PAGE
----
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.NET/C#: Way overdue post – the syntax inside the Obsolete attribute; Looking for the new ConfigurationManager? (via: @ScottCate Blog Moved ….)

Posted by jpluimers on 2012/04/18

Everytime I get a warning like

Warning 1 'System.Configuration.ConfigurationSettings.AppSettings' is obsolete: 'This method is obsolete, it has been replaced by ConfigurationManager.AppSettings'

it reminds me I should have written a blog post about it, as the solution is a tiny bit more than just replacing System.Configuration.ConfigurationSettings.AppSettings by System.Configuration.ConfigurationManager.AppSettings.

Scott Gate wrote a nice post on his old blog about this (his new blog is awesome, he really should import his old posts into his new blog) that explains how to solve this well, so below is an elaboration on the how of the change, a tiny trick and a short series of steps to resolve this warning.

First of all, the above message means you are touching code that has been written in the .NET 1.x era, and the maintaining people (you! <g>) have been too lazy to solve the warning. That is bad, as your code should compile without warnings, and preferably without hints too.


First a bit of how the System.Configuration.ConfigurationSettings class looks in Assembly System.dll, v4.0.30319 (basically this has been the same from v2.0 onward):

using System;
using System.Collections.Specialized;

namespace System.Configuration
    // Summary:
    //     Provides runtime versions 1.0 and 1.1 support for reading configuration sections
    //     and common configuration settings.
    public sealed class ConfigurationSettings
        // ...
        [Obsolete("This method is obsolete, it has been replaced by System.Configuration!System.Configuration.ConfigurationManager.AppSettings")]
        public static NameValueCollection AppSettings { get; }

        // ...
        [Obsolete("This method is obsolete, it has been replaced by System.Configuration!System.Configuration.ConfigurationManager.GetSection")]
        public static object GetConfig(string sectionName);

Basically it contains an AppSettings property (of type NameValueCollection) and a GetConfig methor (returning type object which actually is a ConfigurationSection instance) both marked with an Obsolete attribute.


The trick is the Message passed to the ObsoleteAttribute constructor used for those Obsolete attributes: there is a naming convention of form AssemblyName!Namespace.Class.Member for replacements.

[Obsolete("This method is obsolete, it has been replaced by System.Configuration!System.Configuration.ConfigurationManager.GetSection")]

So the System.Configuration in front of the exclamation mark, does not refer to one of the System.Configuration namespaces, but actually refers to the System.Configuration assembly in System.Configuration.dll which you need to add as a reference to your project.

This is one of the things that people developing .NET software easily get wrong: the confusion that the same names are used for both namespaces and assemblies (and often more than one assembly contributes to the same namespace, this complicates the namespace/assembly name matrix).

Note that by default the reference to System.Configuration assembly is not added to new projects, but you can add a custom project template to accommodate for that.


So these are the steps to follow in order to resolve this warning:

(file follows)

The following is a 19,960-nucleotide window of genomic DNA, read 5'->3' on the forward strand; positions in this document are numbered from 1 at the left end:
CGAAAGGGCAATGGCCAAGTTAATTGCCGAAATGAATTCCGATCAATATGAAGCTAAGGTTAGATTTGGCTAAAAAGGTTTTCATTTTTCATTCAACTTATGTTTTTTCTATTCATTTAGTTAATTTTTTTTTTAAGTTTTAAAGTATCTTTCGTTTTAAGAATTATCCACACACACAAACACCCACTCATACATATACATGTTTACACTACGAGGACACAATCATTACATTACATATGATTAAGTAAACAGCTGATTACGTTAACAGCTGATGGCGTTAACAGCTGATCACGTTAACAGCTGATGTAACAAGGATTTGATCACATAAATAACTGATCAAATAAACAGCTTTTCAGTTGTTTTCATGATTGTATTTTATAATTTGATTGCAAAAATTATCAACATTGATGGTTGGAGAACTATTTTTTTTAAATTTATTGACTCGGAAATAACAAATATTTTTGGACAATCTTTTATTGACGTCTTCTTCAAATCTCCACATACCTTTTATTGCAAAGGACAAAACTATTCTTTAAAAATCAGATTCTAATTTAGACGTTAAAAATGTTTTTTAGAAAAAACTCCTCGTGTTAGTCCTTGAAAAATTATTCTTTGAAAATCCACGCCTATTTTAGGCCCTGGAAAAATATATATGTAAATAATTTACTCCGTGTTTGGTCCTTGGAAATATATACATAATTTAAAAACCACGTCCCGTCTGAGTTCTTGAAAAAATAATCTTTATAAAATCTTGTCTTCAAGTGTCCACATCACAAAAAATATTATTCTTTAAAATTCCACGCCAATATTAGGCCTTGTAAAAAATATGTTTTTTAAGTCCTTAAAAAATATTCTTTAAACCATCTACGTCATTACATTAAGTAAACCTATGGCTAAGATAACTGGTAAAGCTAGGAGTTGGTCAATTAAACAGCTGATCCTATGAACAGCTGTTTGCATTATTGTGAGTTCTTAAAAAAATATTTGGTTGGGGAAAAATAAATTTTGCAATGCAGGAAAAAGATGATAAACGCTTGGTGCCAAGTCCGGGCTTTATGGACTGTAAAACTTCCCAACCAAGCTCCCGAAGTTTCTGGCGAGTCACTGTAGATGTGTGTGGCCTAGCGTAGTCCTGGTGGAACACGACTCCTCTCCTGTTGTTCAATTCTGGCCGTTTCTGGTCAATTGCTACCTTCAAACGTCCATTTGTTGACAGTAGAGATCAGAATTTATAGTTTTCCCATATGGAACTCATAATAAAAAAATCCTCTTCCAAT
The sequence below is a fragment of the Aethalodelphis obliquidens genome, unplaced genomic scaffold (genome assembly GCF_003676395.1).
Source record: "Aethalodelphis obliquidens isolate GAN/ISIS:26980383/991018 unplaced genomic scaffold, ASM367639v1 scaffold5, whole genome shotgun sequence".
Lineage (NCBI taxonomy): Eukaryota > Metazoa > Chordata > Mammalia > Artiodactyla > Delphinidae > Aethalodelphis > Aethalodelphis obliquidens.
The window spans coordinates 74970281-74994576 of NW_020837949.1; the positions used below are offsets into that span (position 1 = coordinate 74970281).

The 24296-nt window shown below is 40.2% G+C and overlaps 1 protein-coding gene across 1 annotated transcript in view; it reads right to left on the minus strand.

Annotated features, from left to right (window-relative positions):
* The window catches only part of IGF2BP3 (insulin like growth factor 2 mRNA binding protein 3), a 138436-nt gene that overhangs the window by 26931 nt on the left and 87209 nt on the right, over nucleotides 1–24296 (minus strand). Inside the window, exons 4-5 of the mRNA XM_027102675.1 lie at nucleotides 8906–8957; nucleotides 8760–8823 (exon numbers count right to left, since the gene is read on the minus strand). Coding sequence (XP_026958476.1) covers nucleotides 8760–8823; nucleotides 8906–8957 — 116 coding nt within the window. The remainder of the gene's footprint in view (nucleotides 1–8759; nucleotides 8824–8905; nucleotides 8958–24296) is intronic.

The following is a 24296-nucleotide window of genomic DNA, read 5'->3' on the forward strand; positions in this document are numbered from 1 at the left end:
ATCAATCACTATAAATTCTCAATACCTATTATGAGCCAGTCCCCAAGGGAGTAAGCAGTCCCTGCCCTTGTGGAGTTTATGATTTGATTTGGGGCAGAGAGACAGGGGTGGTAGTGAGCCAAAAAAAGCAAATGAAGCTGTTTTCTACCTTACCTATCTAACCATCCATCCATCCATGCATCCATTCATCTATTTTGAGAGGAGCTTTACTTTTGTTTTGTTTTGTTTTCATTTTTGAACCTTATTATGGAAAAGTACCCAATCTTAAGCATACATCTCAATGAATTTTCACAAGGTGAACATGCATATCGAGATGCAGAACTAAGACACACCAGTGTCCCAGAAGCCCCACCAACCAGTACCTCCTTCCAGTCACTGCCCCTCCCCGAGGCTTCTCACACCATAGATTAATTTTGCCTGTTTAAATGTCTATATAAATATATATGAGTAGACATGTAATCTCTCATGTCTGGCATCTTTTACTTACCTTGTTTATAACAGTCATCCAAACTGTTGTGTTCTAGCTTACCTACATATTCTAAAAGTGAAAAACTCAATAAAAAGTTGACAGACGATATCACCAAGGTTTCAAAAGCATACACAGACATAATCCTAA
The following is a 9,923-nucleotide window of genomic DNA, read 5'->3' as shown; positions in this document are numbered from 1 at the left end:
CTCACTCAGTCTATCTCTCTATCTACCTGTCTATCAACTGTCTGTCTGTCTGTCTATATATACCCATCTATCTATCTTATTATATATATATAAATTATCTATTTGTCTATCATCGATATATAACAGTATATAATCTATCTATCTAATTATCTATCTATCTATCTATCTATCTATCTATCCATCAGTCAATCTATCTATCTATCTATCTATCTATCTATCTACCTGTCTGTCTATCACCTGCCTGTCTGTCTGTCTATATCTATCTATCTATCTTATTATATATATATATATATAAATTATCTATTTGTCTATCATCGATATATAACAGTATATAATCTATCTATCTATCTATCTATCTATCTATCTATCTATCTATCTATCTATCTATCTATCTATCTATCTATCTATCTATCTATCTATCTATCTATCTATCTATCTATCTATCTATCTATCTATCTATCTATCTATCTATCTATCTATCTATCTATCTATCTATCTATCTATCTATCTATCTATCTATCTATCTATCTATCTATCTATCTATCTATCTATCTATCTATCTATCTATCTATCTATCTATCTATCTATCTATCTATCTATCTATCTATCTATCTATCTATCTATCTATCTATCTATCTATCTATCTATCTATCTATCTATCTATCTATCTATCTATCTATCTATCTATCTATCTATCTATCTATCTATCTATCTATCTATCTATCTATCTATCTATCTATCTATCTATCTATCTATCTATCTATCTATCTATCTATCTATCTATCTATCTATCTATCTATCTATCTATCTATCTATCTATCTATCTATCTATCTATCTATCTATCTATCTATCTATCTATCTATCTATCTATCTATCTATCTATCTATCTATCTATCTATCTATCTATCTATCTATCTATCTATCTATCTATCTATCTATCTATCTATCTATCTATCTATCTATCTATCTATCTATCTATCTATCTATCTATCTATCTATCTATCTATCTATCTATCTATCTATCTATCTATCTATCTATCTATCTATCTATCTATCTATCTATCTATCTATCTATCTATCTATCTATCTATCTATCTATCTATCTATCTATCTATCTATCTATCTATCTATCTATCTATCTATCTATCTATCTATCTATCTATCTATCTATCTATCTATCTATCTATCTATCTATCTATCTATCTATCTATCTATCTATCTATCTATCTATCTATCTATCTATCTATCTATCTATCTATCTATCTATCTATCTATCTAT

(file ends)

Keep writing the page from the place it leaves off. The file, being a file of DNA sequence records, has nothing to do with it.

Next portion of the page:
1. Add the System.Configuration assembly as a reference to your project
  2. Replace code like
    object config = System.Configuration.ConfigurationSettings.GetConfig(sectionName);
    with code like
    object config = System.Configuration.ConfigurationManager.GetSection(sectionName);
  3. Replace code like
    object value = System.Configuration.ConfigurationSettings.AppSettings[key];
    with code like
    object value = System.Configuration.ConfigurationManager.AppSettings[key];

Note  the AppSettings property name still being the same, but the GetConfig/GetSection method name change (GetSection still returns a ConfigurationSection instance like GetConfig does).

Reason and further reading

The reason of the whole change is that ConfigurationManager has more properties and methods than ConfigurationSettings had:

namespace System.Configuration
    public static class ConfigurationManager
        public static NameValueCollection AppSettings { get; }
        public static ConnectionStringSettingsCollection ConnectionStrings { get; }
        public static object GetSection(string sectionName);
        public static Configuration OpenExeConfiguration(ConfigurationUserLevel userLevel);
        public static Configuration OpenExeConfiguration(string exePath);
        public static Configuration OpenMachineConfiguration();
        public static Configuration OpenMappedExeConfiguration(ExeConfigurationFileMap fileMap, ConfigurationUserLevel userLevel);
        public static Configuration OpenMappedMachineConfiguration(ConfigurationFileMap fileMap);
        public static void RefreshSection(string sectionName);

Now you have the extra ConnectionStrings property of type ConnectionStringSettingsCollection and various methods to open a ConfigurationOpenExeConfiguration from either a userLevel of type ConfigurationUserLevel or an exePathOpenMachineConfigurationOpenMappedExeConfiguration and OpenMappedMachineConfiguration (with an ExeConfigurationFileMap  and ConfigurationFileMap).

There is a great question on StackOverflow on opening configurations where the accepted answer points you to all the “new” ways to open configuration information and how the .NET framework can merge configurations of different levels for you.

Like I wrote earlier: way overdue, but glad I finally posted this :)


via: Looking for the new ConfigurationManager? – Blog Moved …..

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